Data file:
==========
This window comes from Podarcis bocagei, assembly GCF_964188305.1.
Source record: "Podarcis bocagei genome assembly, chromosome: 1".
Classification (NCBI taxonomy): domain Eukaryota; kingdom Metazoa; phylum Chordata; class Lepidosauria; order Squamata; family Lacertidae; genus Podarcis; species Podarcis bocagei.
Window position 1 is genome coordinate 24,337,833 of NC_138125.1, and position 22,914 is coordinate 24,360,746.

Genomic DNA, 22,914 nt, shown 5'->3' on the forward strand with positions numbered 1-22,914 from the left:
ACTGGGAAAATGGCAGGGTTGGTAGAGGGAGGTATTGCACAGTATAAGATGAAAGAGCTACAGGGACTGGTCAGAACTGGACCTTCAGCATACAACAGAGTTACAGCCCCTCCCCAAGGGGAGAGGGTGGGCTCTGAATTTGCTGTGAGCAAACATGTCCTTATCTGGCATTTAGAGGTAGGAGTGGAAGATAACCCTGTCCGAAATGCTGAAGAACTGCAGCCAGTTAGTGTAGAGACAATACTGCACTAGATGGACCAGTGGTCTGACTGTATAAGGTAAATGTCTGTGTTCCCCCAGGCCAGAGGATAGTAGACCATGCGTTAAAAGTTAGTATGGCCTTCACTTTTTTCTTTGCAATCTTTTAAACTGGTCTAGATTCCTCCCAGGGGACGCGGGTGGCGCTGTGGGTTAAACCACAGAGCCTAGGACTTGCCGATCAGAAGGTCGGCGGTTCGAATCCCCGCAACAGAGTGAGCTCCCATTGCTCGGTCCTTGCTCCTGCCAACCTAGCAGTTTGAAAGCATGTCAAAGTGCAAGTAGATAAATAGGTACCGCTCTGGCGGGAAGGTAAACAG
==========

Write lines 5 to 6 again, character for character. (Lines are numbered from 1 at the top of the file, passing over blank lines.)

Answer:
Genomic DNA, 22,914 nt, shown 5'->3' on the forward strand with positions numbered 1-22,914 from the left:
ACTGGGAAAATGGCAGGGTTGGTAGAGGGAGGTATTGCACAGTATAAGATGAAAGAGCTACAGGGACTGGTCAGAACTGGACCTTCAGCATACAACAGAGTTACAGCCCCTCCCCAAGGGGAGAGGGTGGGCTCTGAATTTGCTGTGAGCAAACATGTCCTTATCTGGCATTTAGAGGTAGGAGTGGAAGATAACCCTGTCCGAAATGCTGAAGAACTGCAGCCAGTTAGTGTAGAGACAATACTGCACTAGATGGACCAGTGGTCTGACTGTATAAGGTAAATGTCTGTGTTCCCCCAGGCCAGAGGATAGTAGACCATGCGTTAAAAGTTAGTATGGCCTTCACTTTTTTCTTTGCAATCTTTTAAACTGGTCTAGATTCCTCCCAGGGGACGCGGGTGGCGCTGTGGGTTAAACCACAGAGCCTAGGACTTGCCGATCAGAAGGTCGGCGGTTCGAATCCCCGCAACAGAGTGAGCTCCCATTGCTCGGTCCTTGCTCCTGCCAACCTAGCAGTTTGAAAGCATGTCAAAGTGCAAGTAGATAAATAGGTACCGCTCTGGCGGGAAGGTAAACAG